Oman (Royal Navy of Oman)  Oman has 5 very modern Corvettes. 2 Qahir Class which are British built Vosper Mark 9 and three new ships of the BAE Systems Khareef Class are entering service. These ships displace 2660 tons and are more modern, stealthy and heavily armed than most ships their size in the Gulf. The Omanis also have 8 modern patrol ships or craft and several amphibious ships and a number of smaller craft and auxiliaries.

Saudi Arabian Frigate Al Riyadh 

Saudi Arabia (Royal Saudi Navy) The Saudis boast a modern Navy built around three French Built Al Riyadh Class (La Fayette Class) Frigates, 4 Al Madina Class Frigates and 4 US Built Badr Class Corvettes, 9 Patrol Boats and 3 British Built Sandown Class Mine Hunters and numerous support vessels.

UAE The UAE Navy is small with only 2 small Swedish Built Corvettes and 14 Fast Attack or Patrol Craft, 2 Mine Hunters and numerous small patrol craft and amphibious craft.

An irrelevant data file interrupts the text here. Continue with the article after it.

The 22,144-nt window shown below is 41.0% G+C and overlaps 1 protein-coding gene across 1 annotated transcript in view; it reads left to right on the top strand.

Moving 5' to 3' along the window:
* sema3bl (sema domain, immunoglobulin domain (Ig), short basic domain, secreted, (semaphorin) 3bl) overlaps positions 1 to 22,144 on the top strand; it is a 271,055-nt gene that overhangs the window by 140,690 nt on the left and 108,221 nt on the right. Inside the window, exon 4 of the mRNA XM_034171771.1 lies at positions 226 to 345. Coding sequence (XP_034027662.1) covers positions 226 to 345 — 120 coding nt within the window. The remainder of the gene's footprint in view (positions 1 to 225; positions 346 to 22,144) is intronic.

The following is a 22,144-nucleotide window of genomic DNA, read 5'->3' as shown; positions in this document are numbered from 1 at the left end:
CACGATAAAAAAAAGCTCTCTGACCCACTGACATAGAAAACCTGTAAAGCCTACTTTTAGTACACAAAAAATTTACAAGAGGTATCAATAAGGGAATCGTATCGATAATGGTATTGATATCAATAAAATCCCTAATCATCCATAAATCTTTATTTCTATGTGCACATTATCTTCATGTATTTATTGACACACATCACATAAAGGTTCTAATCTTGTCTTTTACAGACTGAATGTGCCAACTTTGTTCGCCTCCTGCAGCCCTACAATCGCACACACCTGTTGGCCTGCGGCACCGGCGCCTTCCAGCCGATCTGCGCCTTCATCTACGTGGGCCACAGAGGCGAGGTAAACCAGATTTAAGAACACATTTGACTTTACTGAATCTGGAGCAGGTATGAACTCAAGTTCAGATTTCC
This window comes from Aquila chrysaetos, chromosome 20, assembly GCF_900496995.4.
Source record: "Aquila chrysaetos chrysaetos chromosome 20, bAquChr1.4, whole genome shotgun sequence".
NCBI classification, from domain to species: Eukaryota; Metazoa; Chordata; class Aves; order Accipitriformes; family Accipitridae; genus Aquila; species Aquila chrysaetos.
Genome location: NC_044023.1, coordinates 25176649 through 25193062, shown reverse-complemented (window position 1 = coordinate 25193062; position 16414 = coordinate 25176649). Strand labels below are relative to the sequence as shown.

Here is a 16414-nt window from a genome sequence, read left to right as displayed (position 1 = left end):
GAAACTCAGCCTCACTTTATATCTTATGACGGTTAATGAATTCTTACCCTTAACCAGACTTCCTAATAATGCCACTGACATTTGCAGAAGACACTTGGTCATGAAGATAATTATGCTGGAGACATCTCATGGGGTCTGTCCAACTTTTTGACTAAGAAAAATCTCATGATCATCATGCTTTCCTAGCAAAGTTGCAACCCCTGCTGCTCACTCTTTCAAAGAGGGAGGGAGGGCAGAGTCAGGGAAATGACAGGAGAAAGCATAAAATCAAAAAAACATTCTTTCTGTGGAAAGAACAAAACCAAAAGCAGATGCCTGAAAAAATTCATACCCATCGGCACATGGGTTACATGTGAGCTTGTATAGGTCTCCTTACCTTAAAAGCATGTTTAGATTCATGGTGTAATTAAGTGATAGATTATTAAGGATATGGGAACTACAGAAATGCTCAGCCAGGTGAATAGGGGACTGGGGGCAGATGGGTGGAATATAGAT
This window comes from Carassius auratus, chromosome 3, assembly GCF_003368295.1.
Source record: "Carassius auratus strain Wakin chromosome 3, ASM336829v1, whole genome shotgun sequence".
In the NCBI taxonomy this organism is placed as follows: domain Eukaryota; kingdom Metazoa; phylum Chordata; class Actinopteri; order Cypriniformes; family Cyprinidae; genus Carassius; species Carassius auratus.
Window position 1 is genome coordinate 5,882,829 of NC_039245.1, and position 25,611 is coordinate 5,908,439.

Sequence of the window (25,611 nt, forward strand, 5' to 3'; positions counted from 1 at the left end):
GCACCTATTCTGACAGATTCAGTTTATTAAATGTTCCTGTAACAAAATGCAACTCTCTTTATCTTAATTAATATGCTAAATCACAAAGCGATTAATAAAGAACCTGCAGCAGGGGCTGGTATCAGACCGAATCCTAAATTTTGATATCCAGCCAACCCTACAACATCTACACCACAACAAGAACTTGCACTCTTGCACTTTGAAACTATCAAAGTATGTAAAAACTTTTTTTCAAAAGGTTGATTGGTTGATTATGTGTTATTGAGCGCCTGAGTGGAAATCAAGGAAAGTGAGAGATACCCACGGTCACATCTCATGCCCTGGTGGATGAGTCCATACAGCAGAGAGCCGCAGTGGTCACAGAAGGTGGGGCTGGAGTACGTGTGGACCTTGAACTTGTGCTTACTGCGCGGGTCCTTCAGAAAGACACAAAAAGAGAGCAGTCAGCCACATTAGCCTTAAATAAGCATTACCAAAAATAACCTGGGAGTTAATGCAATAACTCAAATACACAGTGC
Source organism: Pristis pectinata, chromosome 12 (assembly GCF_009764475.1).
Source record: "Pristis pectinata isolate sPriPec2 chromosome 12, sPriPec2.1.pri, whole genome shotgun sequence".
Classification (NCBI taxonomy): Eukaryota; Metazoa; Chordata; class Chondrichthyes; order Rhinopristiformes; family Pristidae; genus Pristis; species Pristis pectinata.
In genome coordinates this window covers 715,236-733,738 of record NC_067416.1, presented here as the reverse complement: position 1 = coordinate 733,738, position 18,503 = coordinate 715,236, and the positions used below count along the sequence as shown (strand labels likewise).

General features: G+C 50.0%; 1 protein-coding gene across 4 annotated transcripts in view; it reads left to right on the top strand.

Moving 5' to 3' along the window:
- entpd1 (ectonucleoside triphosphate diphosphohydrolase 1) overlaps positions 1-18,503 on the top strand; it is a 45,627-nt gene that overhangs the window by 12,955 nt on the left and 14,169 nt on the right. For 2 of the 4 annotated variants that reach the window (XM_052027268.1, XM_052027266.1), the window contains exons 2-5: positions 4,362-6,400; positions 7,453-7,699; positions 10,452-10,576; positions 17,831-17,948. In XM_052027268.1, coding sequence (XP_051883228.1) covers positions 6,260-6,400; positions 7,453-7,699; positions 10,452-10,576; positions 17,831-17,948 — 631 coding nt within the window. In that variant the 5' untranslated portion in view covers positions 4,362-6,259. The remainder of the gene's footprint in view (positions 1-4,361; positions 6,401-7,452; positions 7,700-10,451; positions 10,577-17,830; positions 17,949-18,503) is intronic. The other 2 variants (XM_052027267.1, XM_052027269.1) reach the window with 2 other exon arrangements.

Bahrain Bahrain has a former U.S. Navy Oliver Hazard Perry Class Guided Missile Frigate the Al Sabha and a number of patrol and fast attack craft.

Kuwait 10 Guided Missile Fast Attack Craft

US Allies in Gulf (current) 

HMS Daring and HMAS Stuart

Britain: HMS Daring Type 45 DDG

Canada: Frigate HMCS Regina which is relieving the HMCS Charlottetown

France: Frigate La Motte Picquet

 

South Korean Destroyer Wang Geon

South Korea: Destroyer Wang Geon

Australia: Guide Missile Frigate HMAS Stuart

The United States Navy

USS Enterprise

2 Carrier Strike Groups (USS Eisenhower and USS Enterprise) with supporting Guided Missile Cruisers, Guided Missile Destroyers and Attack Submarines. The Navy now has 8 Mine Countermeasure Ships in the region and deployed the USS Ponce as a Floating Base for Special Operations Forces and Mine hunting helicopters. An Amphibious Ready Group with an Embarked Marine Expeditionary Unit (MEU) is also usually deployed in the region.

USS Ponce

Note that Allied ship movements and deployments change frequently and other nations not listed here frequently contribute ships to this mission.  Other US and Allied ships are deployed near the Horn of Africa. It is believed that the Israel Navy maintains a Dolphin Class submarine capable of launching nuclear cruise missiles within range of Iran.